Every so often, you will need to give your dog a bath, but there is a fine line between letting the dirt build up and overwashing

Should I bath my dog regularly, and how often should I do it?” is one of the most frequently asked questions that we received at the veterinary clinic. This concern is reasonable since we, as human beings, bathed ourselves every day so sometimes we think that we can apply the same routine for our pet.

Looking at the positive sides, bathing and brushing activities actually help us assess our pet hair and skin condition. We can easily miss out on changes in hair texture, alopecia, parasites or skin masses if we do not perform an inspection routine on our pet. But the question is: “How often should it be done?” The answer will always be: “It depends.” It depends on different factors, including skin condition, breed, coat, activity level, etc. Dogs who spend most of their time running around the yard, rolling themselves in mud and dirt should be bathed more than the one who spent the whole day on the couch. Use our nose: If your dog comes into the room and you can smell him, then he needs a baths. Also, if your dog is regularly covered in dirt or mud, a thorough brushing and bathing is the best option you might have.

Dogs groom themselves to help facilitate the growth of hair follicles and skin health, however, bathing too often can be detrimental to your pet as well. In facts, pet’s skin can easily be irritated, hair follicle can be damaged, and risk of bacterial and fungal infection can increase.

In contrast, a full-shampoo bath is recommended no more than once a week especially if your pet is under topical treatment like some flea products. Some of these products depend on the oil on the skin to be spread and by bathing regularly with shampoo, these oils will easily be wiped away. Some manufacturers have specific shampoo that are preferred for these types of flea products because they are non-stripping. If you have more questions related to certain shampoos, ask the staff at the veterinary clinic where you purchased your flea products. In general, most dogs can benefit from a weekly bath. Once a week is a great time for you to have an overall assessment of your dog’s skin condition, and also to clean their ears and eyes and also check their teeth. Any changes in skin, loss of hair, any bumps or lumps should trigger a call to your vet.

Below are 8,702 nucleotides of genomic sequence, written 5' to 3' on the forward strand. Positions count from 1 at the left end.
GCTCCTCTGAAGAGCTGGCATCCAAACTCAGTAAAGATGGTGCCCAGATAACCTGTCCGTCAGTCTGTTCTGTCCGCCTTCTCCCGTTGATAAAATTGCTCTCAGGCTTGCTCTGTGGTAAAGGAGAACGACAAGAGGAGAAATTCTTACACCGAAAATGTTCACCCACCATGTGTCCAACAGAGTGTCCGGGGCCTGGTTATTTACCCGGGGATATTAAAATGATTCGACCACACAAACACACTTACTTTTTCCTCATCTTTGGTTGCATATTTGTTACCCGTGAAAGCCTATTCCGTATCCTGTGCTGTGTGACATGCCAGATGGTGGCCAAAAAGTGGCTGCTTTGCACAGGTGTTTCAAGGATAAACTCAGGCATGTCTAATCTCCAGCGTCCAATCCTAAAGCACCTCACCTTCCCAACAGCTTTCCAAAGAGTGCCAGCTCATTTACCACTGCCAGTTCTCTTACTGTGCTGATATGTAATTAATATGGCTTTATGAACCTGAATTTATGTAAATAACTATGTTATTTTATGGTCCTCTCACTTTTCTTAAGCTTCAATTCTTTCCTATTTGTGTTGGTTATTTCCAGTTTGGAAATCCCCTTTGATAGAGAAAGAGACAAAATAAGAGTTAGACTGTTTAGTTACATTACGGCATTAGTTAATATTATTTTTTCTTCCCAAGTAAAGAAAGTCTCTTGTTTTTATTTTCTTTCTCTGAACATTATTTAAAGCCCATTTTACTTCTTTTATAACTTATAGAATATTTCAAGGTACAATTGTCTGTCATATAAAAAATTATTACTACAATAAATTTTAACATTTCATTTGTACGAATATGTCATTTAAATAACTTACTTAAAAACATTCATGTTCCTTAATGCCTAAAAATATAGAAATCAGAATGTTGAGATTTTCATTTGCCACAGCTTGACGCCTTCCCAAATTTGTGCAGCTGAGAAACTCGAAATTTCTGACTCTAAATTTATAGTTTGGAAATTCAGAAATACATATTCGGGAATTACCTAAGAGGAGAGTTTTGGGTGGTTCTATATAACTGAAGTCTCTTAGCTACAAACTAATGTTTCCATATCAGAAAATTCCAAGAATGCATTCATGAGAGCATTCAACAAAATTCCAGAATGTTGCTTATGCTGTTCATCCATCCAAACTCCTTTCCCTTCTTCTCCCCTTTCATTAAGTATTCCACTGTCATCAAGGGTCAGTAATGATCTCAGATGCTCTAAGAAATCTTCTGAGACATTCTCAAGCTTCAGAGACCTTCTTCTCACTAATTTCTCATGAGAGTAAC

The same protocol could apply to cats but needs to be adjusted since cats are different. Although it cannot be denied that bathing your cat does provide several benefits: reduce shedding, shinier and healthier coat, and stops fleas but there is no point to bath your cat too often. In general, an average indoor pet cat can easily handle being bathed one or two times per year. In fact, it’s also not a big sin if you never wash your cat. Many people don’t and cats are fine with it, they don’t need the high level of cleanliness that humans (or dogs) normally do.

Choosing The Appropriate Bathing Products

“Can I bath my dog with my ‘human’ shampoo and conditioner?” is also another concern. Human skin is very acidic with skin pH of under 5 in most cases, while dog skin is much closer to a pH of 7—not strongly acidic or strongly alkaline. Therefore, some shampoo products that are specially designed for human use could become quite irritating for your pet’s skin. Clinical signs that are related to a skin reaction could include red and itchy skin. Accidental ingestion of any shampoo can also lead to vomiting, drooling and decrease appetite. If these symptoms are noticed, you should re-bathe your pet with warm water and reach out to your veterinarian for follow-up steps.

If you are still unsure about which types of shampoo to buy, contact your veterinarian, who understands your pets and their clinical history to establish the best option. This is especially important if your dog has suffered from several skin diseases in the past.